The Experiment is a radically unique dance workshop spanning multiple weeks, levels, and dances. Now in its seventh year, the Balboa portion alone has grown to four separate weeks accommodating a total of 120 participants, from intermediate through masters. Key features include:
In the end, the question “What is The Experiment?” has many answers. It is a unique opportunity spend a week being challenged and inspired by peers from around the world. It is the premiere workshop for dance geeks, by dance geeks (once described as a cross between MIT and Wonka’s factory, but for Balboa). It is the luxury swing dance camp, yet priced similarly to other week-long camps. It may or may not be home to an inflatable pink unicorn. Ultimately, it is the world’s most intimate and intensive Balboa workshop.
Each week features four to six faculty members together with one to three Guest Mentors and one Head DJ.
Senior Head DJ Kyle Smith
Head DJ Kate Hedin
Head DJ Marc D’Olimpio
Now that The Experiment can accommodate as many as 120 Balboa dancers across four weeks, there has never been a better chance to become a participant.
Participants are selected and placed into a specific week through an online application process. This serves much like a level test at a traditional workshop with a few main differences. First, the selection process has to be done months in advance and therefore online, without the benefit of having all candidates in the same room. Second, building successful small groups for this kind of environment requires balancing a much wider range of considerations, including interests and personalities, in addition to overall level.
Ideal candidates are simply those who, through a combination of their dancing and attitude, inspire others to want to participate with them in the same week (both on and off the dance floor). General traits the panel of judges look for include self-awareness, self-motivation, and the ability to cooperate and treat others respectfully. Beyond these basic traits there is no required personality type–candidates may be more introverted, extroverted, analytical, creative, etc.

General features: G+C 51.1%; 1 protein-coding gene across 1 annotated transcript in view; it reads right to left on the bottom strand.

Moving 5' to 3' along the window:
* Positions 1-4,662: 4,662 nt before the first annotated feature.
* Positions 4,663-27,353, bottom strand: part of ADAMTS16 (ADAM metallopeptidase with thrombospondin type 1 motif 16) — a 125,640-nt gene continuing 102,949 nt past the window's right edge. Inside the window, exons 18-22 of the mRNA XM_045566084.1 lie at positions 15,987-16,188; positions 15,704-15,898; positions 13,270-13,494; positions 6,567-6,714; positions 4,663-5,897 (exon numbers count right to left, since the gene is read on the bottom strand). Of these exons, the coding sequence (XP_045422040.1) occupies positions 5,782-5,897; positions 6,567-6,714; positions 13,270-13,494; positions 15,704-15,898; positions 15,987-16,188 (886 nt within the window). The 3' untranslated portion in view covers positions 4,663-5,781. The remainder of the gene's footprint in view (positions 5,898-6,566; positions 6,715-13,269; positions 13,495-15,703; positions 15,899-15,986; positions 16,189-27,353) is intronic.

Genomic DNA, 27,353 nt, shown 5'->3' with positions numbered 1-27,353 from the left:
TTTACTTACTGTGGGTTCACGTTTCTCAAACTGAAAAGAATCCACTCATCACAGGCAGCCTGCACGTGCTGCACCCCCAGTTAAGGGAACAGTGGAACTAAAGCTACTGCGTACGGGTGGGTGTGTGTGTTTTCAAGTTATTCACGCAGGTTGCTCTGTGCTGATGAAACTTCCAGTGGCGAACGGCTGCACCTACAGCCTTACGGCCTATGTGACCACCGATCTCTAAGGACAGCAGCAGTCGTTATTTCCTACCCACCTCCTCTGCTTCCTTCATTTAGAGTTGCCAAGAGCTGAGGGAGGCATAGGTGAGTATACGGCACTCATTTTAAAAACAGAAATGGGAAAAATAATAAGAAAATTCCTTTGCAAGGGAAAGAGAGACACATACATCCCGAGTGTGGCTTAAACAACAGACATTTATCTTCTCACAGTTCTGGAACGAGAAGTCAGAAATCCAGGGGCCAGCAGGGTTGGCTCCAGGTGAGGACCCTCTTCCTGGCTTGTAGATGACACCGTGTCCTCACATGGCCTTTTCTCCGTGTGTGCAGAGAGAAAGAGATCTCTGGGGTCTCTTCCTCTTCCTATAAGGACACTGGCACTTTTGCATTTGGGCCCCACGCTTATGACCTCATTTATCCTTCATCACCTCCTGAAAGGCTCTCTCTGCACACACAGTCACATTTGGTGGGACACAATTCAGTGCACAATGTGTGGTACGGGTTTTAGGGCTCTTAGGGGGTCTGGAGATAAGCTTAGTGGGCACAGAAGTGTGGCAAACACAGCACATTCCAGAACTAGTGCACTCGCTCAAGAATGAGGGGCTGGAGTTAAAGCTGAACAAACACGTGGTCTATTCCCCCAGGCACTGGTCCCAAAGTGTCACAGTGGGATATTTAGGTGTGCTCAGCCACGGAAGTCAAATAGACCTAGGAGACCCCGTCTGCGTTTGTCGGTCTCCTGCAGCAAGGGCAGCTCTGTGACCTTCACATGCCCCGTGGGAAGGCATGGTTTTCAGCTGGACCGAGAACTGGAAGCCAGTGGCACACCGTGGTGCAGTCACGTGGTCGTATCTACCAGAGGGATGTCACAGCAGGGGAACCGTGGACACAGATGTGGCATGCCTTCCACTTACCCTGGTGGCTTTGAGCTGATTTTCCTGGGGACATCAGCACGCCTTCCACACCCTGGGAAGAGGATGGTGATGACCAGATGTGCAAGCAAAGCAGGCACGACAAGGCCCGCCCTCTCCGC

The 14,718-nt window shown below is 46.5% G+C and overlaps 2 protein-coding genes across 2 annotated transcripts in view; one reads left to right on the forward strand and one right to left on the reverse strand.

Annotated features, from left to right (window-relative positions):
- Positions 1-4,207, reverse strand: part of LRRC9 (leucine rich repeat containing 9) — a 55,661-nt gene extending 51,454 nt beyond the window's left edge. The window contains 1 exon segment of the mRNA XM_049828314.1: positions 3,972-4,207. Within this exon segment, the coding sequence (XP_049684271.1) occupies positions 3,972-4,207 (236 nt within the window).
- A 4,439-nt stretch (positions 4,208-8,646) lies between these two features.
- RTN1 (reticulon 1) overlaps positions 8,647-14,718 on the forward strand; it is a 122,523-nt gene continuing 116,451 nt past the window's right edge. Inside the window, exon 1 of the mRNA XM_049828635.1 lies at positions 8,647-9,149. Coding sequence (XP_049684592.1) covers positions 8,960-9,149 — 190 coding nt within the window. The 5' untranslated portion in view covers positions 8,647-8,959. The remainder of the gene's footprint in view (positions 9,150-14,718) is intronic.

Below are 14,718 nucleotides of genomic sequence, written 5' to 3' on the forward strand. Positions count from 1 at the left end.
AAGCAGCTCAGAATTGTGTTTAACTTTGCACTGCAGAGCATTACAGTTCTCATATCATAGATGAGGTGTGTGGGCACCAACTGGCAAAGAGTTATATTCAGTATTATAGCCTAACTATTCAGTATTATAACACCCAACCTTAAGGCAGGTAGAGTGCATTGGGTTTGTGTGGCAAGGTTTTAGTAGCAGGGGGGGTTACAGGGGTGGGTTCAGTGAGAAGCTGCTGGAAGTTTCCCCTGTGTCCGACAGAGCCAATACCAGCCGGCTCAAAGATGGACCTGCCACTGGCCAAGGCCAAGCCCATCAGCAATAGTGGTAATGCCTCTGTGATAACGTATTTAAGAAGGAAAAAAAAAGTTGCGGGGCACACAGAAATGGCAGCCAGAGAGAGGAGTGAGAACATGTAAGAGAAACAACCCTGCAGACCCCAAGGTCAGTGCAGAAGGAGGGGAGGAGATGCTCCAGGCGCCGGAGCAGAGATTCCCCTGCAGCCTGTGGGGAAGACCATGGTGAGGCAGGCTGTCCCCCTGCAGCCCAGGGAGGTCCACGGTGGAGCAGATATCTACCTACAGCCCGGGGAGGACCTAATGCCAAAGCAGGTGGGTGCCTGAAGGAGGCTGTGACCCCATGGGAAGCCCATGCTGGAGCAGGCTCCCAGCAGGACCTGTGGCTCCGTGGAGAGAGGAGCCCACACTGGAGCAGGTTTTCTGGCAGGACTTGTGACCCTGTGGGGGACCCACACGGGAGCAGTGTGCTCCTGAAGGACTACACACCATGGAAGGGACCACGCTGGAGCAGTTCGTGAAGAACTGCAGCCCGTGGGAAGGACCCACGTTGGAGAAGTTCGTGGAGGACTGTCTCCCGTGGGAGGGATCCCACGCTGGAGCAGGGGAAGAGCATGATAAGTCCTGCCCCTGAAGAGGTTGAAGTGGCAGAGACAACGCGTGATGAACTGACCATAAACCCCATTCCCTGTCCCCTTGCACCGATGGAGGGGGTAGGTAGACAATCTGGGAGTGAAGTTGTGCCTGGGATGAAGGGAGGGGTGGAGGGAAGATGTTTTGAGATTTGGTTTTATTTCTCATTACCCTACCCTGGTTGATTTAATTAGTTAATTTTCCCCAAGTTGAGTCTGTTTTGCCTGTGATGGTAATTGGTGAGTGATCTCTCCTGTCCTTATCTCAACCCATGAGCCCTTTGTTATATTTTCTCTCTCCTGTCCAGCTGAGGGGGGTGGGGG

Applying is free and includes a range of questions about an applicant’s background and interests along with a request for sample video. Just like in a level test, dancing in the video does not have to be flashy or impressive and is used simply to observe core mechanics and overall quality of motion. (Many applicants film themselves in their living room or at a social dance, or one may use non-choreographed contest/exhibition footage.) While not absolutely required, submitted video can often be a determining factor in the evaluation process and is strongly recommended for anyone below masters level.
Finally, it is important to understand that The Experiment receives many more qualified applications than can be accommodated in a single year. This means that not being accepted does not necessarily indicate or imply an applicant is unqualified. Often, applicants must be turned away simply due to the sheer number and distribution of applications for a given year (including relative levels, lead-follow balance, spectrum of interests, etc). Over time, both through the addition of weeks and as dancers naturally progress through the scene, The Experiment continues to offer new dancers the chance to participate while keeping the same intimate format.